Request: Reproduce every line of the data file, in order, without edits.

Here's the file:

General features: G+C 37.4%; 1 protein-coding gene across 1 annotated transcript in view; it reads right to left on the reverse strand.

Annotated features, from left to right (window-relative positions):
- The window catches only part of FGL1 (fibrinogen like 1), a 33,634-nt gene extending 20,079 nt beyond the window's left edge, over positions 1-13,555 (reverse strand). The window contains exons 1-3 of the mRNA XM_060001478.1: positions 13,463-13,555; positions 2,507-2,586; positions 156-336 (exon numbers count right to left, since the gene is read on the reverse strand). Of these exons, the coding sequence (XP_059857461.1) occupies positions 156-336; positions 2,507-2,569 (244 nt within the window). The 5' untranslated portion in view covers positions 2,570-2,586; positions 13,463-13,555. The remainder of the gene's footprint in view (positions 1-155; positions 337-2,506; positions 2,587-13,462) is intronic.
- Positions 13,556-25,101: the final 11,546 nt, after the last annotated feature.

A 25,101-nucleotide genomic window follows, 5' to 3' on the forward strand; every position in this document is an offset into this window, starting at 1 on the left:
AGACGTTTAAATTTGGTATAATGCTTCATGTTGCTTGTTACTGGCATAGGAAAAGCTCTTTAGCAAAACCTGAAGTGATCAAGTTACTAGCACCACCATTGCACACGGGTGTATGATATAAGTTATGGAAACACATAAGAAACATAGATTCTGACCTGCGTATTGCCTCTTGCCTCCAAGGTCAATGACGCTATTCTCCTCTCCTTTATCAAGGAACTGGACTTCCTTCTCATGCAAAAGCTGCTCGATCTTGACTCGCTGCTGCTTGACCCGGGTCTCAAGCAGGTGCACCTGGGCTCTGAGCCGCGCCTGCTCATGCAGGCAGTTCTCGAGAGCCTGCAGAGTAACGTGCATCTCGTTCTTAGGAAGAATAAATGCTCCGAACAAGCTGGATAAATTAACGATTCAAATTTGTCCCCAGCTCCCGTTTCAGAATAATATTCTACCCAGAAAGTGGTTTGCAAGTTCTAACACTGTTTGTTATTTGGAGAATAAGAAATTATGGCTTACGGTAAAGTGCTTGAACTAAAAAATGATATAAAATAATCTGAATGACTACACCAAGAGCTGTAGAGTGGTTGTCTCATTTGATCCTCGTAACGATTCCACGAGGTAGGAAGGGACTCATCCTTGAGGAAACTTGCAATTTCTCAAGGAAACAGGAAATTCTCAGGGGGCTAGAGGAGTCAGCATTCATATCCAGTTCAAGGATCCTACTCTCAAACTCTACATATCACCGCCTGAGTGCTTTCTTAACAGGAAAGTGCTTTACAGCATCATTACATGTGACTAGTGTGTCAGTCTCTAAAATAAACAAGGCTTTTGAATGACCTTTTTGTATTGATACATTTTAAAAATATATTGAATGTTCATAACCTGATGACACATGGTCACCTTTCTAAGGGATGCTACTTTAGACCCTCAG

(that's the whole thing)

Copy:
General features: G+C 37.4%; 1 protein-coding gene across 1 annotated transcript in view; it reads right to left on the reverse strand.

Annotated features, from left to right (window-relative positions):
- The window catches only part of FGL1 (fibrinogen like 1), a 33,634-nt gene extending 20,079 nt beyond the window's left edge, over positions 1-13,555 (reverse strand). The window contains exons 1-3 of the mRNA XM_060001478.1: positions 13,463-13,555; positions 2,507-2,586; positions 156-336 (exon numbers count right to left, since the gene is read on the reverse strand). Of these exons, the coding sequence (XP_059857461.1) occupies positions 156-336; positions 2,507-2,569 (244 nt within the window). The 5' untranslated portion in view covers positions 2,570-2,586; positions 13,463-13,555. The remainder of the gene's footprint in view (positions 1-155; positions 337-2,506; positions 2,587-13,462) is intronic.
- Positions 13,556-25,101: the final 11,546 nt, after the last annotated feature.

A 25,101-nucleotide genomic window follows, 5' to 3' on the forward strand; every position in this document is an offset into this window, starting at 1 on the left:
AGACGTTTAAATTTGGTATAATGCTTCATGTTGCTTGTTACTGGCATAGGAAAAGCTCTTTAGCAAAACCTGAAGTGATCAAGTTACTAGCACCACCATTGCACACGGGTGTATGATATAAGTTATGGAAACACATAAGAAACATAGATTCTGACCTGCGTATTGCCTCTTGCCTCCAAGGTCAATGACGCTATTCTCCTCTCCTTTATCAAGGAACTGGACTTCCTTCTCATGCAAAAGCTGCTCGATCTTGACTCGCTGCTGCTTGACCCGGGTCTCAAGCAGGTGCACCTGGGCTCTGAGCCGCGCCTGCTCATGCAGGCAGTTCTCGAGAGCCTGCAGAGTAACGTGCATCTCGTTCTTAGGAAGAATAAATGCTCCGAACAAGCTGGATAAATTAACGATTCAAATTTGTCCCCAGCTCCCGTTTCAGAATAATATTCTACCCAGAAAGTGGTTTGCAAGTTCTAACACTGTTTGTTATTTGGAGAATAAGAAATTATGGCTTACGGTAAAGTGCTTGAACTAAAAAATGATATAAAATAATCTGAATGACTACACCAAGAGCTGTAGAGTGGTTGTCTCATTTGATCCTCGTAACGATTCCACGAGGTAGGAAGGGACTCATCCTTGAGGAAACTTGCAATTTCTCAAGGAAACAGGAAATTCTCAGGGGGCTAGAGGAGTCAGCATTCATATCCAGTTCAAGGATCCTACTCTCAAACTCTACATATCACCGCCTGAGTGCTTTCTTAACAGGAAAGTGCTTTACAGCATCATTACATGTGACTAGTGTGTCAGTCTCTAAAATAAACAAGGCTTTTGAATGACCTTTTTGTATTGATACATTTTAAAAATATATTGAATGTTCATAACCTGATGACACATGGTCACCTTTCTAAGGGATGCTACTTTAGACCCTCAG